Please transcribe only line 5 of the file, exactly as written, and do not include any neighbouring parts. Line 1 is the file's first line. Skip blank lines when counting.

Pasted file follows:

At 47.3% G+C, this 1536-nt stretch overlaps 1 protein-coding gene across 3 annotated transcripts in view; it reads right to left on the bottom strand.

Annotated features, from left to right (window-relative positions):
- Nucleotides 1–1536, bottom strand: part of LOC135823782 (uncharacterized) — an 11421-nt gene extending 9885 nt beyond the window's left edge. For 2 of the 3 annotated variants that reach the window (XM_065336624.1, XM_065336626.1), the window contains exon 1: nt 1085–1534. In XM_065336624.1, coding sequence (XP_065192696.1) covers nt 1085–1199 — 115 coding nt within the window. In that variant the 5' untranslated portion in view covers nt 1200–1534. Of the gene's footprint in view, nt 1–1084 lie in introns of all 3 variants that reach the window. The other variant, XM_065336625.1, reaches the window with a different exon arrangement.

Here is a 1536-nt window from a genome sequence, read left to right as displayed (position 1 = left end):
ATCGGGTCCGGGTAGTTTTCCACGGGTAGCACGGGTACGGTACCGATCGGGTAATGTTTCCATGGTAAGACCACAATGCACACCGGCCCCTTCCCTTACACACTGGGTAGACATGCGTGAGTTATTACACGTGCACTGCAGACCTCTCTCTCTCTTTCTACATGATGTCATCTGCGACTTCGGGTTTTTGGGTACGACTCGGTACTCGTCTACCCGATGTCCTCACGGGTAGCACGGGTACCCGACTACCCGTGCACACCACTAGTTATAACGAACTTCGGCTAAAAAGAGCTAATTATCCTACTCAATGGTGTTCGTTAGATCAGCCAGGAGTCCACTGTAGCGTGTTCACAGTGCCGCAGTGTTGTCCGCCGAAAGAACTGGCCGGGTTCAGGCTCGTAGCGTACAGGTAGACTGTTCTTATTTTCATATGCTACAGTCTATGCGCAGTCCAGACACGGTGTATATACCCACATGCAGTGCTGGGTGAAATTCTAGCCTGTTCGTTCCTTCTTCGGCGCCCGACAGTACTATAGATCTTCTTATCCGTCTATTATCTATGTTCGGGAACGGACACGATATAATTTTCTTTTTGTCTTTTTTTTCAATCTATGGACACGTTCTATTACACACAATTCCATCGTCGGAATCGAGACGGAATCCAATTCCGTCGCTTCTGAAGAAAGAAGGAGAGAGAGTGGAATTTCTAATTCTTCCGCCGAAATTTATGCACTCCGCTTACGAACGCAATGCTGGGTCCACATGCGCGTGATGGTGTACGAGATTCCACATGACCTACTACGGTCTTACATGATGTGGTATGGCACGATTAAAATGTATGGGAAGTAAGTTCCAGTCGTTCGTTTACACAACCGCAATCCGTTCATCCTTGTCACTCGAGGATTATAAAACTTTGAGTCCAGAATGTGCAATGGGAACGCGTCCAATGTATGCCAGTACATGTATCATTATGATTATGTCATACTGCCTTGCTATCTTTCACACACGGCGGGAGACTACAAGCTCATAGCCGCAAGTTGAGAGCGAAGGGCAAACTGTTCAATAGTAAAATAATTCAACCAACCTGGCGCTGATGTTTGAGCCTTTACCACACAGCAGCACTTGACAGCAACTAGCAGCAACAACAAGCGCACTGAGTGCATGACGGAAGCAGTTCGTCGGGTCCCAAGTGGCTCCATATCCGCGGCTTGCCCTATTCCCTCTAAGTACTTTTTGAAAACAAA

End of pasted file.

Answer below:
ATCGGGTCCGGGTAGTTTTCCACGGGTAGCACGGGTACGGTACCGATCGGGTAATGTTTCCATGGTAAGACCACAATGCACACCGGCCCCTTCCCTTACACACTGGGTAGACATGCGTGAGTTATTACACGTGCACTGCAGACCTCTCTCTCTCTTTCTACATGATGTCATCTGCGACTTCGGGTTTTTGGGTACGACTCGGTACTCGTCTACCCGATGTCCTCACGGGTAGCACGGGTACCCGACTACCCGTGCACACCACTAGTTATAACGAACTTCGGCTAAAAAGAGCTAATTATCCTACTCAATGGTGTTCGTTAGATCAGCCAGGAGTCCACTGTAGCGTGTTCACAGTGCCGCAGTGTTGTCCGCCGAAAGAACTGGCCGGGTTCAGGCTCGTAGCGTACAGGTAGACTGTTCTTATTTTCATATGCTACAGTCTATGCGCAGTCCAGACACGGTGTATATACCCACATGCAGTGCTGGGTGAAATTCTAGCCTGTTCGTTCCTTCTTCGGCGCCCGACAGTACTATAGATCTTCTTATCCGTCTATTATCTATGTTCGGGAACGGACACGATATAATTTTCTTTTTGTCTTTTTTTTCAATCTATGGACACGTTCTATTACACACAATTCCATCGTCGGAATCGAGACGGAATCCAATTCCGTCGCTTCTGAAGAAAGAAGGAGAGAGAGTGGAATTTCTAATTCTTCCGCCGAAATTTATGCACTCCGCTTACGAACGCAATGCTGGGTCCACATGCGCGTGATGGTGTACGAGATTCCACATGACCTACTACGGTCTTACATGATGTGGTATGGCACGATTAAAATGTATGGGAAGTAAGTTCCAGTCGTTCGTTTACACAACCGCAATCCGTTCATCCTTGTCACTCGAGGATTATAAAACTTTGAGTCCAGAATGTGCAATGGGAACGCGTCCAATGTATGCCAGTACATGTATCATTATGATTATGTCATACTGCCTTGCTATCTTTCACACACGGCGGGAGACTACAAGCTCATAGCCGCAAGTTGAGAGCGAAGGGCAAACTGTTCAATAGTAAAATAATTCAACCAACCTGGCGCTGATGTTTGAGCCTTTACCACACAGCAGCACTTGACAGCAACTAGCAGCAACAACAAGCGCACTGAGTGCATGACGGAAGCAGTTCGTCGGGTCCCAAGTGGCTCCATATCCGCGGCTTGCCCTATTCCCTCTAAGTACTTTTTGAAAACAAA